In the exemplary embodiments herein, the target speed is selected as the centroid of several target speed recommendations, which may be for the same or different speeds, determined as the Tnorm of membership values determined from fuzzy sets related to size of the passenger groups on the escalator at one time during a recent operational, temporal or cyclic interval of time, and a period of time related to the time that has elapsed since the last passenger boarded the escalator. In one embodiment, the period of time is the time that has lapsed since the last passenger boarded, and the group interval is a recent period determined by escalator tread cycles, but it could be time. In another embodiment the size of the groups of passengers on the escalator at one time since the last time it was empty is used along with the time since the last passenger exited an empty escalator. According to the invention, the Tnorms of time fuzzy sets and group size fuzzy sets relate to recommended target speeds, which may vary from three or four speeds to ten or more speeds, as desired. Averaging out the Tnorm recommendations (the centroid method of combining fuzzy logic results) can yield a wide variety of target command speeds between the minimum speed (which may be zero or not) and the maximum speed (which is typically 100 percent of rated speed). In the second embodiment of the invention, which controls the manner of reacting to an empty escalator to reduce its speed judiciously, the ultimate target speed may be total rest (zero velocity) or it may be a creep speed which is small so as to save significant energy, while being large enough to avoid excessive slow speed jerk, and thereby permit low cost resumption of full speed, in contrast with the difficulty of overcoming static friction when accelerating an escalator from total rest.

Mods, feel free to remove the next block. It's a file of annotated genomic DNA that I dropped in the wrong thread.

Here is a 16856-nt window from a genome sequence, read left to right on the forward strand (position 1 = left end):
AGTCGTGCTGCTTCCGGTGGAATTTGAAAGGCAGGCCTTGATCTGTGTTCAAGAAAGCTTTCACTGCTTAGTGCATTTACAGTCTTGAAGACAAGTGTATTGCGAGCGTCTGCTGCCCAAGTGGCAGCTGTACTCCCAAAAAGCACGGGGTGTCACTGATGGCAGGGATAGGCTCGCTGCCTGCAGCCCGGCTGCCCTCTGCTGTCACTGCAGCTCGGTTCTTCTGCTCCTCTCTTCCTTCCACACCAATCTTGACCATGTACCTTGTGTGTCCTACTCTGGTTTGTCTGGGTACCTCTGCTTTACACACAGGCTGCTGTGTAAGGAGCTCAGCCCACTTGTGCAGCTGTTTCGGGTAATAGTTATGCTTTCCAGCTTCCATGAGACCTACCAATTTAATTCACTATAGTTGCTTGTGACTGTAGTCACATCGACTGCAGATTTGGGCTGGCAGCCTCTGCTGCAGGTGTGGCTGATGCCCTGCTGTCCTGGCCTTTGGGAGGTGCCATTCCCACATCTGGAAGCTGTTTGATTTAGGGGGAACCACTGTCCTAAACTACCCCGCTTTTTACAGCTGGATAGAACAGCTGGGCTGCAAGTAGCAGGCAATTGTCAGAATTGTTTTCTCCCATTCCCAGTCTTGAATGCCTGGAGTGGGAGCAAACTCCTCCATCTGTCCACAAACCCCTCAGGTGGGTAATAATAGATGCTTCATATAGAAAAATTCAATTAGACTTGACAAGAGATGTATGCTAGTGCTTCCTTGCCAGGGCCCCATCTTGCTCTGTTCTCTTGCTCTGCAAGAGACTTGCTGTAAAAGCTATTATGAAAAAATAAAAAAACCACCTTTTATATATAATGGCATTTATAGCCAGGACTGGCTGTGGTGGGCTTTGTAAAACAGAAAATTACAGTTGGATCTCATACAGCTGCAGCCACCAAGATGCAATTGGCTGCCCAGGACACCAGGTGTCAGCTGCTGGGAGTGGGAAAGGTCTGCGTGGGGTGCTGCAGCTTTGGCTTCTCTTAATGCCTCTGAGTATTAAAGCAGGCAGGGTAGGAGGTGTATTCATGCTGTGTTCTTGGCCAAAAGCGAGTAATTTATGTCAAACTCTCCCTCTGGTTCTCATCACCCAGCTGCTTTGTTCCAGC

The invention may be implemented in a wide variety of forms using only apparatus and technology which is widely available in the light of the specific teachings which follow hereinafter.